Need for Reforms in the Sexual Harassment Laws of India
July 22, 2020
Sexual harassment is characterized as harassment (typically of a woman) at a workplace, or other formal or social circumstance involving making unwanted sexual advances or obscene comments.
Lots of women endure workplace sexual harassment. Nearly one out of three women report sexual harassment at the job. Although this is a major problem, many of these women have the leverage to lodge charges against the offenders and be brought to justice. Yet, this is not the case for other women employed in the agriculture industry. Many of these women are illegal immigrants creating a complex balance of power between farming companies and immigrant workers. There are still vast numbers of reports of sexual assault at the workplace, which means that the essence of the workplace itself needs to be challenged.
According to data released by the Ministry of Women and Child Development, the number of workplace-registered cases of sexual abuse jumped 54 per cent from 371 cases in 2014 to 570 in 2017. Recently the #MeToo movement has put sexual harassment firmly into the mainstream public conversation. Ranjan Gogoi’s case has placed the spotlight on India’s laws against sexual assault.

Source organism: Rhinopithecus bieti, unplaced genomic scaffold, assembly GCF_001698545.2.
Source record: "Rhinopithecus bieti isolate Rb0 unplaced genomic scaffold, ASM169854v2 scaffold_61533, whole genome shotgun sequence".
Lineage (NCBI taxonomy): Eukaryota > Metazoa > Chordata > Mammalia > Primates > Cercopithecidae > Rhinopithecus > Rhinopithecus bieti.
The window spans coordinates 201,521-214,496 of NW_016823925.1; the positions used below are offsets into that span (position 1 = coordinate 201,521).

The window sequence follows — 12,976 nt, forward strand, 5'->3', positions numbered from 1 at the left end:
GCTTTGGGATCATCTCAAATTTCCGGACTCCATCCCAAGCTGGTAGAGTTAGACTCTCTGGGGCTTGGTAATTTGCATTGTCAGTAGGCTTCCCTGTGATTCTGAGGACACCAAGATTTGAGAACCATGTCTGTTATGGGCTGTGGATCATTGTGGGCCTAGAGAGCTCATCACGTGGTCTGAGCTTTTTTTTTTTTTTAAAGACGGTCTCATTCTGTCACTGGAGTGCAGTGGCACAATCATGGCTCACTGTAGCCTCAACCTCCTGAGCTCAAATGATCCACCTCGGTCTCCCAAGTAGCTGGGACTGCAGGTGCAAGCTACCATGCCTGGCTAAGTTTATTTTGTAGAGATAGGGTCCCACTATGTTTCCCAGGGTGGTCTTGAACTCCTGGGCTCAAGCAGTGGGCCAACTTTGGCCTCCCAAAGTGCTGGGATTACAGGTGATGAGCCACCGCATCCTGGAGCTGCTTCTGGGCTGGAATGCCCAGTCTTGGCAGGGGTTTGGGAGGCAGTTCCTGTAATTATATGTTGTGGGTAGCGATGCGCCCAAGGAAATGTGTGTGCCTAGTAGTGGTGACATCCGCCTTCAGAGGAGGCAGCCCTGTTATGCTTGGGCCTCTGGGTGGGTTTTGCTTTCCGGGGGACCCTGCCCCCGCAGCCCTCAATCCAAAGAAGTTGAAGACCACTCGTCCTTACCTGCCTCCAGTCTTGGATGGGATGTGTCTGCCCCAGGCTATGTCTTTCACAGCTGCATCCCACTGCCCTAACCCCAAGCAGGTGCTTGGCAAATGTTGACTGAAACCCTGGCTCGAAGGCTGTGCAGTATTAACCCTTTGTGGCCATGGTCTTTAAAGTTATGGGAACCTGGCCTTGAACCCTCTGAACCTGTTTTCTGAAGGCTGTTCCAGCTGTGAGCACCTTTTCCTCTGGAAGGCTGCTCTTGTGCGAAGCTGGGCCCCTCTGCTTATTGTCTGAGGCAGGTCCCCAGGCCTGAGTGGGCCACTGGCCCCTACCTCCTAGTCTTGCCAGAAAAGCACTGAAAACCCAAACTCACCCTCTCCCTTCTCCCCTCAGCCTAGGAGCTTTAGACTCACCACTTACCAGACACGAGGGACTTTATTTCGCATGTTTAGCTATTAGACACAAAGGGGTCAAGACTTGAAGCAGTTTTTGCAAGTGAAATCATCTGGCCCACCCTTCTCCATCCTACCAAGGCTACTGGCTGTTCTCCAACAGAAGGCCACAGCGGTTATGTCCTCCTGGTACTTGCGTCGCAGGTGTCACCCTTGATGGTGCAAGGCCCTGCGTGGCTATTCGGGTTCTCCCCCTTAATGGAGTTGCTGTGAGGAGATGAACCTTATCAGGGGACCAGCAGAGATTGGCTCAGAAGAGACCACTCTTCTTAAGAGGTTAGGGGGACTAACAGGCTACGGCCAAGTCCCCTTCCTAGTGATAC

But enforcing the rule, administering harsh
penalties or setting up Internal Complaint Committees is not easy enough. What
needs to be discussed is the broader question of workplace power structures
that are fundamentally gendered. A 2018 McKinsey study found that only 79 women
are promoted for every 100 men who are promoted to manager. Asymmetric power
relations in workspaces are apparent. We see a few women rising above the norm
but a small minority’s victory over patriarchal societies does not change the
society in itself.
In this article, I want to point out loopholes in the prevention of sexual harassment laws:
Sexual Harassment Is an Expression of Power Sexual harassment is not instigated by sexual desire but used as an equalizer against women in power. This is one way for men to manipulate and influence women, who are considered to be nonconformist, and who have risen to roles typically held by men. Also if a grievance process is in place, the power dynamics against a woman when she makes a formal claim, or the perpetrator’s status, plays a significant role in invalidating the allegation. One of the law’s main concerns has been the provision of prosecution under section 14 of the act for false and malicious allegations and facts. Women are penalized and will face the possibility of imprisonment if they are unable to justify their case and if an adverse finding has been rendered against them by the Internal Committee